Book review: The Pink Bus, by Christopher Kelly

Kelly, Christopher. The Pink Bus. Lethe Press, 2016. 282 pages. $20.00. ISBN: 9781590214954.

Patrick Monaghan is not who anyone would expect to run for United States Senator from Texas. A gay former reality star and current Texas State Senator known for his lefty viewpoint, his campaign is struggling. Trailing in the polls and hampered by infighting between his closest campaign insiders, Patrick is really counting on this speech to turn his campaign around. That is, until minutes into it, he is shot by an unknown assailant. The novel follows Patrick as he recovers the formative events of his life passing before his eyes. How did he get to where he is today? Will he survive? And will this turn the tide of an election that is not going his way?

Kelly crafts a sharp, fast-paced, and deeply engrossing novel with The Pink Bus. The story is told through a series of sections that detail different parts of Patrick’s life: Patrick as a young boy in middle school, Patrick as an unexpected reality star, Patrick and his experiences with the early realm of online hookup culture, among other scenes. In all, it paints the portrait of a man growing up in an age when being gay was an identity in transition, with all the missteps and foibles that that entails: from a fear and loathing-centered viewpoint from the AIDS-ravaged 1980’s to the burgeoning of a gay identity in popular culture in the late 1990’s and through the 2000’s.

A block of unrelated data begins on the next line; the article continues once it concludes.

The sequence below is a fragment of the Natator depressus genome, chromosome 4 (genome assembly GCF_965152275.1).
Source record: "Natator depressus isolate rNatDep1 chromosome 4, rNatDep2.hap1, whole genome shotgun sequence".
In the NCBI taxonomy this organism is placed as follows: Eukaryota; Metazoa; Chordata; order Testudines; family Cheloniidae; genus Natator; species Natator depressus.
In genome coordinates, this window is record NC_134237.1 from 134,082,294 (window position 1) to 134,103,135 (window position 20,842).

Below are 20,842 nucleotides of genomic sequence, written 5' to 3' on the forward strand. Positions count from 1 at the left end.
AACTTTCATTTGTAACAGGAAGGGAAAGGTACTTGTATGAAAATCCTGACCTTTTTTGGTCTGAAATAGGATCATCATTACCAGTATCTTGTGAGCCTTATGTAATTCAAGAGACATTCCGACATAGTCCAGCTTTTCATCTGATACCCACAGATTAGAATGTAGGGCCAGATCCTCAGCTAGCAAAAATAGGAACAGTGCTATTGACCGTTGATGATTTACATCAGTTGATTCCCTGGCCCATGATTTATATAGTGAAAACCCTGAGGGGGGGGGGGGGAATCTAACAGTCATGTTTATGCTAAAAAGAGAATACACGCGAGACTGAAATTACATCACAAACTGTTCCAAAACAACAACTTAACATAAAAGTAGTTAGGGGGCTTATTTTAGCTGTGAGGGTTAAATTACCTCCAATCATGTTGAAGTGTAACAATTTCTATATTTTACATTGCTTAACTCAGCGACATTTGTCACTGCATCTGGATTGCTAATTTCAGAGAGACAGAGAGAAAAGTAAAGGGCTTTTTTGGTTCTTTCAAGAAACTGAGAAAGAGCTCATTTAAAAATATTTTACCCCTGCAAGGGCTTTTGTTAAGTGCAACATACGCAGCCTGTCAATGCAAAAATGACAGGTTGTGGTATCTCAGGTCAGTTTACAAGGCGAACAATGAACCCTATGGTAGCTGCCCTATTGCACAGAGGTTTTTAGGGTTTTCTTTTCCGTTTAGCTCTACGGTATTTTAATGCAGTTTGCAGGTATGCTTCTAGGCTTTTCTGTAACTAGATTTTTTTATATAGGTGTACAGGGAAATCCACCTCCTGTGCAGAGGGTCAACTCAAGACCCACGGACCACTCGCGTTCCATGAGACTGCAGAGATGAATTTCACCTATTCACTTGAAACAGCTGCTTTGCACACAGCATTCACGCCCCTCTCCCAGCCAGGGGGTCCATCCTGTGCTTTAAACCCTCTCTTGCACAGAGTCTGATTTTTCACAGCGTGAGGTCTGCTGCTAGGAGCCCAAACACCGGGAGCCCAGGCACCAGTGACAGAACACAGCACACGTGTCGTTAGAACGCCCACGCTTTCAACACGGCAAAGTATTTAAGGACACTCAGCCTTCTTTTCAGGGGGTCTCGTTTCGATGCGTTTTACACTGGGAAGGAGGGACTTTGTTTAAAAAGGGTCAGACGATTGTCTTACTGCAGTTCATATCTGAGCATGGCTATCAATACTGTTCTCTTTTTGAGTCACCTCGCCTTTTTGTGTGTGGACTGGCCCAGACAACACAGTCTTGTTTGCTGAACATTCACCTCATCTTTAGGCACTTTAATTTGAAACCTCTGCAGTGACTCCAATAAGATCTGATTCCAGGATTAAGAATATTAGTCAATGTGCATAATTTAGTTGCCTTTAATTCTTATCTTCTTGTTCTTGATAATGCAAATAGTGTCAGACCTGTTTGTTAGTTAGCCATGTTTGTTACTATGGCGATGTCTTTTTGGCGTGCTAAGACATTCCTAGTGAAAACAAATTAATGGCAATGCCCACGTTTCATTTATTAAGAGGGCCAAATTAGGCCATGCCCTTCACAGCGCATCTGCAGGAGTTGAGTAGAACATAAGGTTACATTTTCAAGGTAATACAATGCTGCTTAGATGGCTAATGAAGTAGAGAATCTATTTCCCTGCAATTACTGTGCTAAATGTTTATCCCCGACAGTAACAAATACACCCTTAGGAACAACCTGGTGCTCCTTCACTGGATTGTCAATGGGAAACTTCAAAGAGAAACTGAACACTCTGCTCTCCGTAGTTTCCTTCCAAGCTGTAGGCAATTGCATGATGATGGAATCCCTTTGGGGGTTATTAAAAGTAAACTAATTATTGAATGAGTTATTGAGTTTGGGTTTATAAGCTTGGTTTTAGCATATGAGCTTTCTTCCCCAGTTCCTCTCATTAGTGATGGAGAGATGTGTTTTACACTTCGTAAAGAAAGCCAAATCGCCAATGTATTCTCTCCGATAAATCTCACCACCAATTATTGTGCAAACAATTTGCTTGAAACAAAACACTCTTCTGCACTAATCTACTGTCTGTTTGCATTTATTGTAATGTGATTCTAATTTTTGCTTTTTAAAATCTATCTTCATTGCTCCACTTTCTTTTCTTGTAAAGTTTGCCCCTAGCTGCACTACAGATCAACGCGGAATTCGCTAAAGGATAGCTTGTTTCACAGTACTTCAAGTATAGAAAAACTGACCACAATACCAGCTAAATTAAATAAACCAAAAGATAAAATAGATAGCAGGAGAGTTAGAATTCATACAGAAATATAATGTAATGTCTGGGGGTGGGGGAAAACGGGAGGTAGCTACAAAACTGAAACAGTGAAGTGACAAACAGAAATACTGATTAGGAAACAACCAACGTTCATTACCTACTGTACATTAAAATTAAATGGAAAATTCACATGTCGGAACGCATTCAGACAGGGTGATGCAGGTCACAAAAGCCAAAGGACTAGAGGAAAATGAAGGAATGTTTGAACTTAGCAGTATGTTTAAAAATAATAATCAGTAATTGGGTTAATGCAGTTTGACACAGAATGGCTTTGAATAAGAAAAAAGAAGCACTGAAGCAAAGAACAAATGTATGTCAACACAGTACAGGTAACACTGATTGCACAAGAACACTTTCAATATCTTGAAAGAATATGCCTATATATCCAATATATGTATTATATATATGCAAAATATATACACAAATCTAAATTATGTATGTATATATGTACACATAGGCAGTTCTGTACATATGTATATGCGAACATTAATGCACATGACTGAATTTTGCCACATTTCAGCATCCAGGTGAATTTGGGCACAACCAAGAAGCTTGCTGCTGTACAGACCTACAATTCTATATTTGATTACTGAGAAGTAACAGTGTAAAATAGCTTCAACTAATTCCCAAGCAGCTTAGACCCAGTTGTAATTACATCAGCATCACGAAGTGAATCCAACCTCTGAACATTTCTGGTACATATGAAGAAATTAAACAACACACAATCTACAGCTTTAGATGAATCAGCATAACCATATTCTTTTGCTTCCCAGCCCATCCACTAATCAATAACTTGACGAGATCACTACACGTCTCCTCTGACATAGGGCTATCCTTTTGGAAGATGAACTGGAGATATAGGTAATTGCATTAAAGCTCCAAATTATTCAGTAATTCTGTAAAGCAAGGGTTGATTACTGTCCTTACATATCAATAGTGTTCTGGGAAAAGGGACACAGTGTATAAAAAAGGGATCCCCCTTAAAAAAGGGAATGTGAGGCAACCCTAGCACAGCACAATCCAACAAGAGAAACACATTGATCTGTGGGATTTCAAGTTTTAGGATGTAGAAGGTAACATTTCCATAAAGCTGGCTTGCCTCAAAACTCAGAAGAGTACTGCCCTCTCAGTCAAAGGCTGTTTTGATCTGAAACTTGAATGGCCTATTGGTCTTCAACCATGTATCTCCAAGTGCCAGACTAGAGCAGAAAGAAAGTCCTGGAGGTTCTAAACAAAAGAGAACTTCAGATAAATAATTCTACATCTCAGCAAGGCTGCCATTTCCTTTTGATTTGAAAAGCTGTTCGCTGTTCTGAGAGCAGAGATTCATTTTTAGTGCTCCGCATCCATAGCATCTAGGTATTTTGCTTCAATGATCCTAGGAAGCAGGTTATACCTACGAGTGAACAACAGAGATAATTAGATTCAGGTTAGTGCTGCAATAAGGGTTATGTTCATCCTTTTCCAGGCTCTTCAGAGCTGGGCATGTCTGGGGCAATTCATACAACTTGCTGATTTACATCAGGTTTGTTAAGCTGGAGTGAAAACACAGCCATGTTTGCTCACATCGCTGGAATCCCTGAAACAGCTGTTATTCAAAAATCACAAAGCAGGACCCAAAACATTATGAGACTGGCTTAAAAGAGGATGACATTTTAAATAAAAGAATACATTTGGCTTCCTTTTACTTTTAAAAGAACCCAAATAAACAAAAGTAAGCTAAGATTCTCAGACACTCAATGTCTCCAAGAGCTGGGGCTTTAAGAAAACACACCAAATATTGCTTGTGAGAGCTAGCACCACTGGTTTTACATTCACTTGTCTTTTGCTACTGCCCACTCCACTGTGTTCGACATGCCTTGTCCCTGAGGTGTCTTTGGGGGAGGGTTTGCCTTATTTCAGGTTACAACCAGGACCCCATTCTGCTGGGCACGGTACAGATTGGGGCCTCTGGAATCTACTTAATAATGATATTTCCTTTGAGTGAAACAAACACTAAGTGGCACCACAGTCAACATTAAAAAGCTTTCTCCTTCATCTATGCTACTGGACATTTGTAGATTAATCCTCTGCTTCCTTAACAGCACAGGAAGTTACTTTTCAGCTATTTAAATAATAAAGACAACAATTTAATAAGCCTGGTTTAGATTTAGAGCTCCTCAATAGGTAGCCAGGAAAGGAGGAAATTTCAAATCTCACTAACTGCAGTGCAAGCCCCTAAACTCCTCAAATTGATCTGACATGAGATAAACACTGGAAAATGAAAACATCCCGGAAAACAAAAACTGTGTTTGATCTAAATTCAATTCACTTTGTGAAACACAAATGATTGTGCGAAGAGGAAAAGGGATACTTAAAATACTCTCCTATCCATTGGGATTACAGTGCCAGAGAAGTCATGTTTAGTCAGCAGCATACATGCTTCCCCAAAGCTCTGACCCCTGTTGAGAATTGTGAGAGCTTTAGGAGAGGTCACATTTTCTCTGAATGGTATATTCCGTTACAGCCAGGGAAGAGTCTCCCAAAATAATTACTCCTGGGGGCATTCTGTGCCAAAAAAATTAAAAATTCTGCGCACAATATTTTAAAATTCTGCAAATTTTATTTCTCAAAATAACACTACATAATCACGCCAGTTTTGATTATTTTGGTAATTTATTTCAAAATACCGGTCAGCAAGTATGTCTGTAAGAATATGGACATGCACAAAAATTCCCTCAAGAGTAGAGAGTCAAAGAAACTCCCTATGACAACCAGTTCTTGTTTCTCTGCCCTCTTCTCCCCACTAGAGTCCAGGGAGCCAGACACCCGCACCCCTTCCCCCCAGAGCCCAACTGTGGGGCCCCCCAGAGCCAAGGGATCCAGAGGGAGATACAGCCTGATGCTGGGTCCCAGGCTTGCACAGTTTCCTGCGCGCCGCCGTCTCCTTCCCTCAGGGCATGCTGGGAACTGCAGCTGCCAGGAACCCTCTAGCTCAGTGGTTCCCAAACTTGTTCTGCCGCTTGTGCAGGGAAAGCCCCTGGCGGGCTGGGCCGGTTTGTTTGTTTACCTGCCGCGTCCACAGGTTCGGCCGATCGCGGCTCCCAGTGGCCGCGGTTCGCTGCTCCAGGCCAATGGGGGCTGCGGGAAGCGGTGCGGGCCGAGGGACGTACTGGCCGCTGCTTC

By keeping the cast small, Kelly is able to give each of the main characters time to shine. Patrick can be self-centered and indecisive, but he ultimately is a likeable protagonist that the reader can’t help but cheer on. His best friend Nora can be sharp-tongued, but her devotion and loyalty to Patrick mixed with her fierce competence leave her a woman to be reckoned with. And even though campaign aide Oscar gets too attached to Patrick too quickly, he is a great counterpoint to Patrick and Nora on the campaign trail.

If there are any faults with this novel, it’s that some of the early scenes, at times, dip into cliché. The first gay person Patrick meets in the 1980s is his cousin who is dying of AIDS and who is subsequently erased by his family. When he’s in college, he has a tumultuous relationship with a girl he quasi-dates because he can’t admit his sexuality to her and their wider circle. However, common as these moments may have become in novels, they ring as incredibly real and true and they are handled deftly so that they don’t ever become moribund or turgid.

Overall, this book delivers on its promise: it provides a coming-of-age tale mixed with a political story that is very apt for the age. Kelly, to his great credit, gives his characters real problems to contend with, and he doesn’t let them off the hook with convenient solutions or magical thinking.

This book is recommended for any library that collects fiction for adults.

John Mack Freeman

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